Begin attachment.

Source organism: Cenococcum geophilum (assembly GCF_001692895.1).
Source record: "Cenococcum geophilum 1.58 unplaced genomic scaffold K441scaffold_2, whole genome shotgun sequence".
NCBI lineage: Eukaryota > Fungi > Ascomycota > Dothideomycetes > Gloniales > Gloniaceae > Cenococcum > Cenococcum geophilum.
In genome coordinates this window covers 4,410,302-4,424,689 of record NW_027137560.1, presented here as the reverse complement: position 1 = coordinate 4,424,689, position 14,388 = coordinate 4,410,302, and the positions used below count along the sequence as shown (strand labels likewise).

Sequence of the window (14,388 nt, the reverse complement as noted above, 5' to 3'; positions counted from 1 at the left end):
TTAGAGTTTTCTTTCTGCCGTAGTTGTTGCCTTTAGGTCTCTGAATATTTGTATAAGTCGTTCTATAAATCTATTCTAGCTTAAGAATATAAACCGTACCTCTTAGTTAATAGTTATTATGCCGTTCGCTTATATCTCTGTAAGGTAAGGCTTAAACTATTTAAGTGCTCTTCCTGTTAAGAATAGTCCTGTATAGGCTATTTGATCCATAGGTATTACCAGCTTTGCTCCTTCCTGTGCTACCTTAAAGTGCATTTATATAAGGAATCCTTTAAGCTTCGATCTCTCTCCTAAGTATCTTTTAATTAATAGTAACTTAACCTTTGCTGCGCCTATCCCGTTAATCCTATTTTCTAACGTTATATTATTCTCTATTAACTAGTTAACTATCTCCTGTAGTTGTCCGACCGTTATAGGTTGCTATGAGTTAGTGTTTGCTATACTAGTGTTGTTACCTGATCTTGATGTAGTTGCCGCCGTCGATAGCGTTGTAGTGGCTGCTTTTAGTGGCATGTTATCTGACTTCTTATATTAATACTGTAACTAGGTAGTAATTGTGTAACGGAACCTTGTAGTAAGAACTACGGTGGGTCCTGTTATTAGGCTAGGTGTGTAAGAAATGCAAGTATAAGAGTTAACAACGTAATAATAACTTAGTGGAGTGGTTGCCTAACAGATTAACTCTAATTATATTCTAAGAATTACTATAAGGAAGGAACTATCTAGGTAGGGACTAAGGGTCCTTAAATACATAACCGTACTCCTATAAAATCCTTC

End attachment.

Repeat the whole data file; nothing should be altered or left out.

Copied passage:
Source organism: Cenococcum geophilum (assembly GCF_001692895.1).
Source record: "Cenococcum geophilum 1.58 unplaced genomic scaffold K441scaffold_2, whole genome shotgun sequence".
NCBI lineage: Eukaryota > Fungi > Ascomycota > Dothideomycetes > Gloniales > Gloniaceae > Cenococcum > Cenococcum geophilum.
In genome coordinates this window covers 4,410,302-4,424,689 of record NW_027137560.1, presented here as the reverse complement: position 1 = coordinate 4,424,689, position 14,388 = coordinate 4,410,302, and the positions used below count along the sequence as shown (strand labels likewise).

Sequence of the window (14,388 nt, the reverse complement as noted above, 5' to 3'; positions counted from 1 at the left end):
TTAGAGTTTTCTTTCTGCCGTAGTTGTTGCCTTTAGGTCTCTGAATATTTGTATAAGTCGTTCTATAAATCTATTCTAGCTTAAGAATATAAACCGTACCTCTTAGTTAATAGTTATTATGCCGTTCGCTTATATCTCTGTAAGGTAAGGCTTAAACTATTTAAGTGCTCTTCCTGTTAAGAATAGTCCTGTATAGGCTATTTGATCCATAGGTATTACCAGCTTTGCTCCTTCCTGTGCTACCTTAAAGTGCATTTATATAAGGAATCCTTTAAGCTTCGATCTCTCTCCTAAGTATCTTTTAATTAATAGTAACTTAACCTTTGCTGCGCCTATCCCGTTAATCCTATTTTCTAACGTTATATTATTCTCTATTAACTAGTTAACTATCTCCTGTAGTTGTCCGACCGTTATAGGTTGCTATGAGTTAGTGTTTGCTATACTAGTGTTGTTACCTGATCTTGATGTAGTTGCCGCCGTCGATAGCGTTGTAGTGGCTGCTTTTAGTGGCATGTTATCTGACTTCTTATATTAATACTGTAACTAGGTAGTAATTGTGTAACGGAACCTTGTAGTAAGAACTACGGTGGGTCCTGTTATTAGGCTAGGTGTGTAAGAAATGCAAGTATAAGAGTTAACAACGTAATAATAACTTAGTGGAGTGGTTGCCTAACAGATTAACTCTAATTATATTCTAAGAATTACTATAAGGAAGGAACTATCTAGGTAGGGACTAAGGGTCCTTAAATACATAACCGTACTCCTATAAAATCCTTC